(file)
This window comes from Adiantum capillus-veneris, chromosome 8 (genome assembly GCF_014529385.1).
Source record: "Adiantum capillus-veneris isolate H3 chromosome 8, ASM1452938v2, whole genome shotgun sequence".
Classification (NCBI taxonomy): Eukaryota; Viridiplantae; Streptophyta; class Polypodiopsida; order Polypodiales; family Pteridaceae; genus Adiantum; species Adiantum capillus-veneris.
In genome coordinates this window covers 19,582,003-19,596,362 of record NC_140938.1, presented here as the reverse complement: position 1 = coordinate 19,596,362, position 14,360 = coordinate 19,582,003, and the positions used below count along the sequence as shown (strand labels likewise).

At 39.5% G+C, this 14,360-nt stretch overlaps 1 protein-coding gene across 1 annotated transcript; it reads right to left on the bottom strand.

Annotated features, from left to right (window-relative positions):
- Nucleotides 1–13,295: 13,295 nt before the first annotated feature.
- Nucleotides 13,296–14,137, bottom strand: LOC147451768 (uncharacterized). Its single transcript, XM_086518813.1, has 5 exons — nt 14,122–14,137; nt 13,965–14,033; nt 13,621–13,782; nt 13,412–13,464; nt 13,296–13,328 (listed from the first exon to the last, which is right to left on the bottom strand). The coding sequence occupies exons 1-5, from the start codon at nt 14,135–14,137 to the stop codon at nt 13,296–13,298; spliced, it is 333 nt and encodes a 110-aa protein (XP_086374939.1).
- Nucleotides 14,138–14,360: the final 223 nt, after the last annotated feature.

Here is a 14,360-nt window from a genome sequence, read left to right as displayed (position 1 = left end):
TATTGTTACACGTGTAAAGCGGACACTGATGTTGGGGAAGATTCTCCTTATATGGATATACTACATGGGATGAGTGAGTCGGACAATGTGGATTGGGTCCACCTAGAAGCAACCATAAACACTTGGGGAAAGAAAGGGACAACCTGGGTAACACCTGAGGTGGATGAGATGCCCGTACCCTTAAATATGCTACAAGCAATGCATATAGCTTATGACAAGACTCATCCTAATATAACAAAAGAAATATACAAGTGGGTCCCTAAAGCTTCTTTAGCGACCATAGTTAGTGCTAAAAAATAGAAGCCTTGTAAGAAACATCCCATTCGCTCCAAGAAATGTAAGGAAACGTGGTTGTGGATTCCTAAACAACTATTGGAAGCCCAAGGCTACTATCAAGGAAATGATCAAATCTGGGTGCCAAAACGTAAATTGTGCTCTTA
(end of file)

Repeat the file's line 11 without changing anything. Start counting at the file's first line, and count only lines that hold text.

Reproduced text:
TATTGTTACACGTGTAAAGCGGACACTGATGTTGGGGAAGATTCTCCTTATATGGATATACTACATGGGATGAGTGAGTCGGACAATGTGGATTGGGTCCACCTAGAAGCAACCATAAACACTTGGGGAAAGAAAGGGACAACCTGGGTAACACCTGAGGTGGATGAGATGCCCGTACCCTTAAATATGCTACAAGCAATGCATATAGCTTATGACAAGACTCATCCTAATATAACAAAAGAAATATACAAGTGGGTCCCTAAAGCTTCTTTAGCGACCATAGTTAGTGCTAAAAAATAGAAGCCTTGTAAGAAACATCCCATTCGCTCCAAGAAATGTAAGGAAACGTGGTTGTGGATTCCTAAACAACTATTGGAAGCCCAAGGCTACTATCAAGGAAATGATCAAATCTGGGTGCCAAAACGTAAATTGTGCTCTTA